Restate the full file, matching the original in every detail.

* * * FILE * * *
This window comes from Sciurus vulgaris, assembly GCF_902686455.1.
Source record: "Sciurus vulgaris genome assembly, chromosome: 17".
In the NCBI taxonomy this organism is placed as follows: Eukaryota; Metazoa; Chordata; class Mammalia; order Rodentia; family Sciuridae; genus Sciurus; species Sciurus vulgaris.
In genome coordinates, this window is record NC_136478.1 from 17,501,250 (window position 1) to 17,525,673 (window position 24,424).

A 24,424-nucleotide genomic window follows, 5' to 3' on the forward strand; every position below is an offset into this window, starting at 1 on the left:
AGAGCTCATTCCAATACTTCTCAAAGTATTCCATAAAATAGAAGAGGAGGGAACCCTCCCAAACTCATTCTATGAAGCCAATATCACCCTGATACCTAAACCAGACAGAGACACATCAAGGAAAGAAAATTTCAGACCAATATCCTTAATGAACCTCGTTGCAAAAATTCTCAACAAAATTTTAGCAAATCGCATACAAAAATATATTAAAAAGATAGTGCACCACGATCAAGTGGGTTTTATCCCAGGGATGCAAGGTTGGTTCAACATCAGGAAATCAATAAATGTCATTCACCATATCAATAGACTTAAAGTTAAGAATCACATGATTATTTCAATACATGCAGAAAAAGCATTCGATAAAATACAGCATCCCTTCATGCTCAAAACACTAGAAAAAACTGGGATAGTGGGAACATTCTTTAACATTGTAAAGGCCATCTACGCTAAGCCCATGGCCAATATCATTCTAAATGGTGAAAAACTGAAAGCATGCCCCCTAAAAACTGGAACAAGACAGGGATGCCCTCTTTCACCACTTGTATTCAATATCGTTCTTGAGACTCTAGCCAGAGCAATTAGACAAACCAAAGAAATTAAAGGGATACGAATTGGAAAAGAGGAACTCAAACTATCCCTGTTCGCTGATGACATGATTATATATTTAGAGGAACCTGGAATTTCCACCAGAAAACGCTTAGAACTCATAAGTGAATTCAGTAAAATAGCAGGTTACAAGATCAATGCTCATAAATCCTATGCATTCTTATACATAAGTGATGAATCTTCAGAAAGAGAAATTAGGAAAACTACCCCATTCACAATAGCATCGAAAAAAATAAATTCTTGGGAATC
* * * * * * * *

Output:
This window comes from Sciurus vulgaris, assembly GCF_902686455.1.
Source record: "Sciurus vulgaris genome assembly, chromosome: 17".
In the NCBI taxonomy this organism is placed as follows: Eukaryota; Metazoa; Chordata; class Mammalia; order Rodentia; family Sciuridae; genus Sciurus; species Sciurus vulgaris.
In genome coordinates, this window is record NC_136478.1 from 17,501,250 (window position 1) to 17,525,673 (window position 24,424).

A 24,424-nucleotide genomic window follows, 5' to 3' on the forward strand; every position below is an offset into this window, starting at 1 on the left:
AGAGCTCATTCCAATACTTCTCAAAGTATTCCATAAAATAGAAGAGGAGGGAACCCTCCCAAACTCATTCTATGAAGCCAATATCACCCTGATACCTAAACCAGACAGAGACACATCAAGGAAAGAAAATTTCAGACCAATATCCTTAATGAACCTCGTTGCAAAAATTCTCAACAAAATTTTAGCAAATCGCATACAAAAATATATTAAAAAGATAGTGCACCACGATCAAGTGGGTTTTATCCCAGGGATGCAAGGTTGGTTCAACATCAGGAAATCAATAAATGTCATTCACCATATCAATAGACTTAAAGTTAAGAATCACATGATTATTTCAATACATGCAGAAAAAGCATTCGATAAAATACAGCATCCCTTCATGCTCAAAACACTAGAAAAAACTGGGATAGTGGGAACATTCTTTAACATTGTAAAGGCCATCTACGCTAAGCCCATGGCCAATATCATTCTAAATGGTGAAAAACTGAAAGCATGCCCCCTAAAAACTGGAACAAGACAGGGATGCCCTCTTTCACCACTTGTATTCAATATCGTTCTTGAGACTCTAGCCAGAGCAATTAGACAAACCAAAGAAATTAAAGGGATACGAATTGGAAAAGAGGAACTCAAACTATCCCTGTTCGCTGATGACATGATTATATATTTAGAGGAACCTGGAATTTCCACCAGAAAACGCTTAGAACTCATAAGTGAATTCAGTAAAATAGCAGGTTACAAGATCAATGCTCATAAATCCTATGCATTCTTATACATAAGTGATGAATCTTCAGAAAGAGAAATTAGGAAAACTACCCCATTCACAATAGCATCGAAAAAAATAAATTCTTGGGAATC